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The life saver

Apr. 10, 2003

Bob Khan's mission - and
burden - is to keep kids
from drowning

As cameras roll, Bob Khan stands straight and looks directly into the lens, about to tell you a story that will break your heart. He knows this because it is a story that breaks his own heart, the one he wears on his sleeve.

Khan, an assistant chief for the Phoenix Fire Department, has become the community representative for tragedy. He comes before the cameras to tell us how a 2-year-old boy just drowned in a murky pool, its gate inexplicably propped open with a cinder block.

His voice is filled with our concern. His eyes reflect our pain.
Michael Chow/ The Arizona Republic

Phoenix Assistant Fire Chief Bob Khan has been instrumental in educating the public about pool safety.

As a department spokesman, Khan also is there when fire consumes an apartment building or when a neighborhood is threatened by a chemical spill. But it's the "water incidents," the drownings and near-drownings, that Khan takes personally, as if each is a reminder that no matter how much has been accomplished, there is more to do.

He speaks at events, club meetings or wherever there is a crowd willing to listen. It's an important position in Phoenix as hot, dry desert air makes pools the most popular escape. And with the start of pool season upon the Valley, the (sad) odds are that you will be seeing more of Khan on TV.

"When he gets home, I can see it in his eyes if he's been out on a bad call," says Peggy Khan, his wife of 13 years. "I don't even need to ask. I need to be quiet for as long as it takes. It's like detox. He needs to get past it."

It wasn't always like this. When Khan joined the Phoenix Fire Department in 1982 after earning a bachelor's degree in communications from Arizona State University, he was just another "booter," a rookie on the front line.

He vaguely recalls the first child drowning to which he responded. It was at a hotel or apartment complex on Van Buren Street, one of the many nondescript units that lined the street two decades ago. A young boy, 6 or 7, had been spotted at the bottom of the pool. It was during what may have been a party attended by several adults, none of whom noticed when a youngster slipped silently beneath the surface.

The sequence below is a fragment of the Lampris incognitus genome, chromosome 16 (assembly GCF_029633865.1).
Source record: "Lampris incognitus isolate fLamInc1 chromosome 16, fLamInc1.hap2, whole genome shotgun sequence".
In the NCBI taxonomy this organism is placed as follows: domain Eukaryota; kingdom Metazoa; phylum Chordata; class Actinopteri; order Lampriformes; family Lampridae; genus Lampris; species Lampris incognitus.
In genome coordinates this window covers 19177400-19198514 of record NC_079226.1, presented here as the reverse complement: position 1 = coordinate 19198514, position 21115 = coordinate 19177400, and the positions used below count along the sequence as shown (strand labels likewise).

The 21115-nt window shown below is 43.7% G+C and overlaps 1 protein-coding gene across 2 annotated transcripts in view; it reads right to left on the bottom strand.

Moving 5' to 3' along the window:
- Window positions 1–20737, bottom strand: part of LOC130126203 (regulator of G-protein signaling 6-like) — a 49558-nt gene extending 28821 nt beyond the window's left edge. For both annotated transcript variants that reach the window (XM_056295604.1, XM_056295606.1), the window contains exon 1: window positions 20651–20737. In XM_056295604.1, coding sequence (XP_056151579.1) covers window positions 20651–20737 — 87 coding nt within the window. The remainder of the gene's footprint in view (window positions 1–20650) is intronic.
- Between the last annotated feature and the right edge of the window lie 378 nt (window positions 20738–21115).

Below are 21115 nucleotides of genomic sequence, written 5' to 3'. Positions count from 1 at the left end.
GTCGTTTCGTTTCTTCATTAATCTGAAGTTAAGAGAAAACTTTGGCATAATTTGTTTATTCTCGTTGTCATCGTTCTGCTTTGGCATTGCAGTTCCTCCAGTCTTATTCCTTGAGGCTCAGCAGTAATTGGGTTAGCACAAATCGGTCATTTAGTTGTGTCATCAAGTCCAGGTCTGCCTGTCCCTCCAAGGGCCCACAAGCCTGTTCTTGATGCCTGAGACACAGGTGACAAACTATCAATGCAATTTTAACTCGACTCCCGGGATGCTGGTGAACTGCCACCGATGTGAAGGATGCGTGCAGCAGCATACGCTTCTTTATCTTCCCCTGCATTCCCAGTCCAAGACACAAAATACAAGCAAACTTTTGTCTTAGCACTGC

"I remember thinking that it shouldn't have happened," Khan, 44, says. "Not with so many people around. But we were there to do a job, and that's what we did. But he'd been under too long for us to do anything."

There was nothing then to suggest he'd become a crusader for drowning prevention, the poster boy for pool safety. Even Khan is surprised at what he's become, saying: "It just happened. Maybe a clinical psychologist can figure it out, but I can't."

Khan's years on the job run together, so many events they tend to erase one another. Khan remembers the call when he fell into a fiery basement and ran out of air just as fellow firefighters got a ladder down to him. But until a former fire captain reminds him, he'd forgotten the day he was blown 20 feet in the air by a backdraft.

What he does not forget is the compilation of tragedy, how firefighters are usually needed when something is horribly wrong.

"You're responding on somebody's absolute worst day," Khan says. "And when it's busy, you can be responding to 10 people suffering 10 worst days. If anything, being a firefighters has taught me to love life."
Christine Keith/The Arizona Republic

Khan, his wife, Peggy, and their 2-year-old daughter, Gracie, enjoy a morning walk around their Phoenix neighborhood.

That kind of emotional toll is difficult for anyone to withstand, let alone someone who easily identifies with the other people.

"You walked into a room where everybody's laughing and you knew Bob was in there," says Billy Shields, a Phoenix firefighter who met Khan on the job and has known him more than 20 years. "Firefighters went to him when they needed someone to listen. He complained to me once that with all these people coming to him, he never had time to himself. I said, 'Bob, that's what happens when you're everybody's best friend.' "

Khan's empathy made him a natural choice when Fire Chief Alan Brunacini needed to tab a new head of media relations. Brunacini wanted someone not only who knew what it was like to be on the front line, but who could convey the emotions felt by all, whether they were wearing turnouts or not.

"Listening to Bobby at a scene, you know he feels for what's happening," Brunacini says. "People identify with him right away. He's not trying to spin anything, he's putting it right out there. And he's not afraid to show how he's feeling."

When Khan was on the front lines, responding to dozens of calls a day, however, there was no time for emotions to develop. The bond between victim and firefighter lasted an hour or two at most, and the relationship rarely went beyond name and address.

That changed in 1996 when Khan assumed the mantle of public information officer. His responsibilities didn't end at the scene, especially when the drowning of a child was involved. He came to know families affected by the tragedies, becoming counselor and confidant for many.

"As Bob became more involved, these events affected him in a much deeper capacity," says Capt. Mark Angle, a longtime friend of Khan who succeeded him as head of the public information office.